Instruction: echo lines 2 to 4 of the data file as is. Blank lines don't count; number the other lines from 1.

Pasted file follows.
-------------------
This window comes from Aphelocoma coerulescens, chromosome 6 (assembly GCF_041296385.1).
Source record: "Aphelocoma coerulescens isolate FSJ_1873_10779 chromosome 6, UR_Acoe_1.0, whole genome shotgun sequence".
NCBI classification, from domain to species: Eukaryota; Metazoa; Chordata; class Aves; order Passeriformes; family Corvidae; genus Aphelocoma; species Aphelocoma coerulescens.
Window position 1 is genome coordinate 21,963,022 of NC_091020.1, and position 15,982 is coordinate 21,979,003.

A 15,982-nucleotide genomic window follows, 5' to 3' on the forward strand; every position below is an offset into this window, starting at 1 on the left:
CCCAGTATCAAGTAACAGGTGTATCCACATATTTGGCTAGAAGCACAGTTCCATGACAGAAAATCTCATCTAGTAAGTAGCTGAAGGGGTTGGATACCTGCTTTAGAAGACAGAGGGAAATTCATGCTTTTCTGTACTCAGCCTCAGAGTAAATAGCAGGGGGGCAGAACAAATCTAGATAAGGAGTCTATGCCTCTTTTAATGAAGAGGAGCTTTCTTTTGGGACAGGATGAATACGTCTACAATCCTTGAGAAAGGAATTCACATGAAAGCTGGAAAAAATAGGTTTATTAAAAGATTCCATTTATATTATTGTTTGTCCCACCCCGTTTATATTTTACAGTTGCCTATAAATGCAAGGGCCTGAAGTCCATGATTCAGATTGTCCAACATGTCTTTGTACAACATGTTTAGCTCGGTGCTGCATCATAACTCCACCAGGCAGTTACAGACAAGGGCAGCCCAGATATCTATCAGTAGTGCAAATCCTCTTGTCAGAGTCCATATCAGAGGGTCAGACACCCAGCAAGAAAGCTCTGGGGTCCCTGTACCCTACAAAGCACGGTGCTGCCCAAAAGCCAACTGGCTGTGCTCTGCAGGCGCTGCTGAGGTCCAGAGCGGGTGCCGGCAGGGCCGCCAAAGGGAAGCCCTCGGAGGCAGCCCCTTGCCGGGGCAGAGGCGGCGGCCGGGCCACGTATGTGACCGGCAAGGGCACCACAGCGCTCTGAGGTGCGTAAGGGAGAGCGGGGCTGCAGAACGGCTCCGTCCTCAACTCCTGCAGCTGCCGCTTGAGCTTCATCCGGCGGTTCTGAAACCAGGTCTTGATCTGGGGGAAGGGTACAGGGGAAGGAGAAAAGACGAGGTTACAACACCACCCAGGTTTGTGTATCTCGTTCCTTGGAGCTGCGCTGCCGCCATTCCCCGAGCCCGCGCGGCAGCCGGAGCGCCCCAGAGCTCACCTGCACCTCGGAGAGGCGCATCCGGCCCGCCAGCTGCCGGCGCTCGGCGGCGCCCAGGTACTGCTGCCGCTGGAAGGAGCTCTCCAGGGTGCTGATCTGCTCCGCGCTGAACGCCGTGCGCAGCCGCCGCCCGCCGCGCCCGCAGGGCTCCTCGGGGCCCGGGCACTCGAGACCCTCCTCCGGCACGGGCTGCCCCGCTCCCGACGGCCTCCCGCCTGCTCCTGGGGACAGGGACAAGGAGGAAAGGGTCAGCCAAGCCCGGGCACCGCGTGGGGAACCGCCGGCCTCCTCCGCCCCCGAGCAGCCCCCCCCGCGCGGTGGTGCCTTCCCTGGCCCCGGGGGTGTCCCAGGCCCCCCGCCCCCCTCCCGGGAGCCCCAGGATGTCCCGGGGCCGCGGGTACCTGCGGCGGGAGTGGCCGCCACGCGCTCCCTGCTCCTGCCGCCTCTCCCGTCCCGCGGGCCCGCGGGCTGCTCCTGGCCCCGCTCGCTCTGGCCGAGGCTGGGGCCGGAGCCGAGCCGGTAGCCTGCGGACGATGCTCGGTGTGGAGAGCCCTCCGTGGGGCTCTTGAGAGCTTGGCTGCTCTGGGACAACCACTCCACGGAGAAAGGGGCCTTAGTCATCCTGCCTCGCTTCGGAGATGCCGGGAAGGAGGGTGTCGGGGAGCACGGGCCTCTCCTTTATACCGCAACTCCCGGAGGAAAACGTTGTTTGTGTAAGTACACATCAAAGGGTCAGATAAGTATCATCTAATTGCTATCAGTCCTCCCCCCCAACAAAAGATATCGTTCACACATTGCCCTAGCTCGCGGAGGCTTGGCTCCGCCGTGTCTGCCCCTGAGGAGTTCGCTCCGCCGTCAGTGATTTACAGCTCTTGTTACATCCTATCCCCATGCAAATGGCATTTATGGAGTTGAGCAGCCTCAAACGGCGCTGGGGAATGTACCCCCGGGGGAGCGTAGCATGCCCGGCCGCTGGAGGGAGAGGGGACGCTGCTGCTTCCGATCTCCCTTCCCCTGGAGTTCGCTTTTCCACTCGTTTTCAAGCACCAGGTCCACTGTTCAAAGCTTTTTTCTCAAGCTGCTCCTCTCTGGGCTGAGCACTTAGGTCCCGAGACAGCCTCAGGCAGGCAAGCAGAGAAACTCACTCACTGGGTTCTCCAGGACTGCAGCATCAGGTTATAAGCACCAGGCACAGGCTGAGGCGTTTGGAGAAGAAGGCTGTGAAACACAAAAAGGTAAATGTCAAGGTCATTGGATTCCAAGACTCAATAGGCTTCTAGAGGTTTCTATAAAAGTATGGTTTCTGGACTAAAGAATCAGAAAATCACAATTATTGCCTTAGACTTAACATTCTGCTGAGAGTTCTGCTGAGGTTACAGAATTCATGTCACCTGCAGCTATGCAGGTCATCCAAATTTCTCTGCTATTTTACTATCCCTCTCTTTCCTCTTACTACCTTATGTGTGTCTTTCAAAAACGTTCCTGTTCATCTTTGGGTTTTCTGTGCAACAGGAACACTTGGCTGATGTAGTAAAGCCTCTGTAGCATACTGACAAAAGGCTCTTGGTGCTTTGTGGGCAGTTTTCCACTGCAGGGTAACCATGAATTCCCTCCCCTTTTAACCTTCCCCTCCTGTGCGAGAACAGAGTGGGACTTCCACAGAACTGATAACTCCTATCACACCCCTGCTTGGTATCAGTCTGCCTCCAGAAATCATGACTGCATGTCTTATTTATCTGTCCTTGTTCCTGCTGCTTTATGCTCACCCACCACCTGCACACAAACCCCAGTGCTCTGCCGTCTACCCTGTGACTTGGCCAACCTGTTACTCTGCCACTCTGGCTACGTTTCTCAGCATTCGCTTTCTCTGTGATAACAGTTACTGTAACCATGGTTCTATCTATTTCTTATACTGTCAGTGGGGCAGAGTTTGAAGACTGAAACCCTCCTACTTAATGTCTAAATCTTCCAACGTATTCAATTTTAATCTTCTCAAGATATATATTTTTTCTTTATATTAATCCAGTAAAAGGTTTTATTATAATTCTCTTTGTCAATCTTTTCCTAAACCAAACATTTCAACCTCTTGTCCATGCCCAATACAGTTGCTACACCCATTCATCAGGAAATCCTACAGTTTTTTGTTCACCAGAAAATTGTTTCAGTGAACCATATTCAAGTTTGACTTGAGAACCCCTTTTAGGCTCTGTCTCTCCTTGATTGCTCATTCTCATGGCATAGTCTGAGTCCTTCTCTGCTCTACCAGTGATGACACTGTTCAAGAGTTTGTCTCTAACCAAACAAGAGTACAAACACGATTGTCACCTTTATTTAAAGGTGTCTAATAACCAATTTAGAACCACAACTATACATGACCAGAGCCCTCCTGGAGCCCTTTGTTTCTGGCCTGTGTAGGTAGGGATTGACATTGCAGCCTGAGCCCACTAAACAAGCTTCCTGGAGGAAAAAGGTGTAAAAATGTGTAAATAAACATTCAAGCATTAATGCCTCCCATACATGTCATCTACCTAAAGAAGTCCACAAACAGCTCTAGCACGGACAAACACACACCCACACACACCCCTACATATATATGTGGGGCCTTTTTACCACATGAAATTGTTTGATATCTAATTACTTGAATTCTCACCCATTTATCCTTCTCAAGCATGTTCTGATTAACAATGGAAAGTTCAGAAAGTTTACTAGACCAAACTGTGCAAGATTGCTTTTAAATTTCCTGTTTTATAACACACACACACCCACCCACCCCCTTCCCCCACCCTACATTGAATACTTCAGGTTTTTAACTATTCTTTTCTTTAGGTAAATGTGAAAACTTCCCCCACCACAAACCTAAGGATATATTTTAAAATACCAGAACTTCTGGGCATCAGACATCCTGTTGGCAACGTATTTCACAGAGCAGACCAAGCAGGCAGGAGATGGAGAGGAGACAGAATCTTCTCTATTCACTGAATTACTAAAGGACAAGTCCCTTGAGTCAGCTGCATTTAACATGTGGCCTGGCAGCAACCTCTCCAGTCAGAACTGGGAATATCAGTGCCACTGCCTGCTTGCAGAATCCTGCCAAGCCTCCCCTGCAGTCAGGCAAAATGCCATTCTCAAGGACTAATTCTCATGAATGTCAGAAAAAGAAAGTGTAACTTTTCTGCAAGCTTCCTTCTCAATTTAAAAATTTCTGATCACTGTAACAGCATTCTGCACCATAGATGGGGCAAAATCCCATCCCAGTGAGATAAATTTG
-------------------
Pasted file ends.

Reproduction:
Source record: "Aphelocoma coerulescens isolate FSJ_1873_10779 chromosome 6, UR_Acoe_1.0, whole genome shotgun sequence".
NCBI classification, from domain to species: Eukaryota; Metazoa; Chordata; class Aves; order Passeriformes; family Corvidae; genus Aphelocoma; species Aphelocoma coerulescens.
Window position 1 is genome coordinate 21,963,022 of NC_091020.1, and position 15,982 is coordinate 21,979,003.